I recently wrote a post about articulating the value of your innovation. In that post I suggested that you look at innovations from other industries and use the “utility and warranty” aspects of products and services to help you describe the value (or purpose) of your innovation. I am a computer scientist by training, and those who know me well will tell you that I tend to err on the side of structure and discipline. As such, you will see that most of my musings tend to focus on how those things support (or maybe detract from) the innovation process.
But I am also a firm believer that some great inventions are the result of an “a-ha” moment. Since “a-ha” may be a little vague, I thought there might be a better way to describe that moment when you look at a situation and realize that the underlying principle or value of your innovation can be based on a very simple premise. I thought of using something like Occam’s Razor, but that didn’t quite seem to apply.
Lately I’ve read several articles about Josh Silver, a physics professor at Oxford University who has developed “adjustable eyeglasses” that, with very little guidance, can be “tuned” by the wearer to correct his or her vision. This is an amazing invention that holds the potential to improve the lives of millions of people around the globe.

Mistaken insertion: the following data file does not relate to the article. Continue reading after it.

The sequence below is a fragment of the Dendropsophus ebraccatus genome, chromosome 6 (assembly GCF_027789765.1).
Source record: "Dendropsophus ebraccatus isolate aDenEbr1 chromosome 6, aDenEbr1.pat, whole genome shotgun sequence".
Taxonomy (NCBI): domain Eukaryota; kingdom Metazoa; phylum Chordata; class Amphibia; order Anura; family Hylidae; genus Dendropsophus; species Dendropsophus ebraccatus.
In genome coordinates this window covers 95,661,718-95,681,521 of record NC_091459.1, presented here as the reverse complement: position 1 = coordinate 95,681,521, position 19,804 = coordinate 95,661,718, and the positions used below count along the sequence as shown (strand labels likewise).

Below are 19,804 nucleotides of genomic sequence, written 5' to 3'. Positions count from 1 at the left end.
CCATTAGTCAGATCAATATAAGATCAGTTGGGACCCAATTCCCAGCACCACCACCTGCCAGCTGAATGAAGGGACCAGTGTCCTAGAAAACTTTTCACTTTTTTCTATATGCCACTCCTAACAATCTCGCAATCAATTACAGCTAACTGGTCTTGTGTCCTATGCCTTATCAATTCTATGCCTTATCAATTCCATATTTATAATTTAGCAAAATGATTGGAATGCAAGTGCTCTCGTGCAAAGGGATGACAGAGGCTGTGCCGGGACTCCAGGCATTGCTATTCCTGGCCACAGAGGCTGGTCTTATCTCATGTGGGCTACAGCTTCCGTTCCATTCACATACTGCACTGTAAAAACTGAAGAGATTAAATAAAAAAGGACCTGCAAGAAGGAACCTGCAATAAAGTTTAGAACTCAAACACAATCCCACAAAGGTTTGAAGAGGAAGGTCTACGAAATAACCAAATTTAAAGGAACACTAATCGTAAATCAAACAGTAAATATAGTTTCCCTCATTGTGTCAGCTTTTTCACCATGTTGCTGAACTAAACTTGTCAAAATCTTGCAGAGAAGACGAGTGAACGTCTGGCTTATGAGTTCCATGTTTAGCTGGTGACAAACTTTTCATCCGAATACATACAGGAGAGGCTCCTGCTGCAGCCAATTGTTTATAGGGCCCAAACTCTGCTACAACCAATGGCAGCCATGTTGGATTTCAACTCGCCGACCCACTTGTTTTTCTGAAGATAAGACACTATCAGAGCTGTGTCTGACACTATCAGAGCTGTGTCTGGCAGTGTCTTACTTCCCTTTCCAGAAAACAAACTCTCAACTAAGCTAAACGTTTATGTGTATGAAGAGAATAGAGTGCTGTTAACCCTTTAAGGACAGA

What I personally found most intriguing was Mr. Silver’s perspective on the flash of insight he had with respect to his invention. As described in the article, he referred to it as “a tremendous glimpse of the obvious – namely that opticians weren’t necessary to provide glasses.” The true value wasn’t just the utility or warranty of his invention – the simplicity of the eyeglasses or the ease of adjustment or the quality of the design. It was the fact that his eyeglasses could mitigate a problem that might never be solved – the global shortage of trained specialists required to prescribe and produce traditional eyeglasses.
For me, the key take-away from Mr. Silver’s story is that sometimes it pays to look beyond the obvious boundaries of the problem (or opportunity) that is the driver of your innovation. All too often – and especially in tough economic times when we are under tremendous pressure to deliver results with less resources - we take a myopic view of the problem at hand and fail to look at the broader value that our innovation may bring.
So I encourage you, especially when the barriers to innovation are great as they are now, to step back and look for that “tremendous glimpse of the obvious.” It may significantly increase the value of your innovation – from either a utility or warranty perspective!